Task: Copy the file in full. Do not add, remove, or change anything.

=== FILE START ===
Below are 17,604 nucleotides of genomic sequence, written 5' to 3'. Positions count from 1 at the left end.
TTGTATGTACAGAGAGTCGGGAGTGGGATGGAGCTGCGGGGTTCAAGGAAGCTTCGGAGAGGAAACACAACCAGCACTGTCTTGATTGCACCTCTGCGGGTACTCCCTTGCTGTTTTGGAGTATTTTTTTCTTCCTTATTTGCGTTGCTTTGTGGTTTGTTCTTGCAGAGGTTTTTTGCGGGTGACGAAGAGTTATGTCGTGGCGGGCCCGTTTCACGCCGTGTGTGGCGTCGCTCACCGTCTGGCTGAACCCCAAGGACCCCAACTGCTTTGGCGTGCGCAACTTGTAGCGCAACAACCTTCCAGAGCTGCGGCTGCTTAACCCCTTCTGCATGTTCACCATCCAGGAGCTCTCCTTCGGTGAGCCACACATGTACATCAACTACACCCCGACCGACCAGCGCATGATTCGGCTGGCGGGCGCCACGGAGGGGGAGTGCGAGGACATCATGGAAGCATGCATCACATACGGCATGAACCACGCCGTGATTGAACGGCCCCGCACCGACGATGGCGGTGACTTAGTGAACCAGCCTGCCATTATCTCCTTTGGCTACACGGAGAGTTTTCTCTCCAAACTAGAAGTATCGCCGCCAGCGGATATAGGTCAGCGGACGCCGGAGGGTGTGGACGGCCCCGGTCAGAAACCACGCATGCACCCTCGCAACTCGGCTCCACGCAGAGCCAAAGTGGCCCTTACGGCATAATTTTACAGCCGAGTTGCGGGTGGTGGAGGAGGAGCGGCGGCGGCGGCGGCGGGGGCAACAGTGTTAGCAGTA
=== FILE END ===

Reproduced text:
Below are 17,604 nucleotides of genomic sequence, written 5' to 3'. Positions count from 1 at the left end.
TTGTATGTACAGAGAGTCGGGAGTGGGATGGAGCTGCGGGGTTCAAGGAAGCTTCGGAGAGGAAACACAACCAGCACTGTCTTGATTGCACCTCTGCGGGTACTCCCTTGCTGTTTTGGAGTATTTTTTTCTTCCTTATTTGCGTTGCTTTGTGGTTTGTTCTTGCAGAGGTTTTTTGCGGGTGACGAAGAGTTATGTCGTGGCGGGCCCGTTTCACGCCGTGTGTGGCGTCGCTCACCGTCTGGCTGAACCCCAAGGACCCCAACTGCTTTGGCGTGCGCAACTTGTAGCGCAACAACCTTCCAGAGCTGCGGCTGCTTAACCCCTTCTGCATGTTCACCATCCAGGAGCTCTCCTTCGGTGAGCCACACATGTACATCAACTACACCCCGACCGACCAGCGCATGATTCGGCTGGCGGGCGCCACGGAGGGGGAGTGCGAGGACATCATGGAAGCATGCATCACATACGGCATGAACCACGCCGTGATTGAACGGCCCCGCACCGACGATGGCGGTGACTTAGTGAACCAGCCTGCCATTATCTCCTTTGGCTACACGGAGAGTTTTCTCTCCAAACTAGAAGTATCGCCGCCAGCGGATATAGGTCAGCGGACGCCGGAGGGTGTGGACGGCCCCGGTCAGAAACCACGCATGCACCCTCGCAACTCGGCTCCACGCAGAGCCAAAGTGGCCCTTACGGCATAATTTTACAGCCGAGTTGCGGGTGGTGGAGGAGGAGCGGCGGCGGCGGCGGCGGGGGCAACAGTGTTAGCAGTA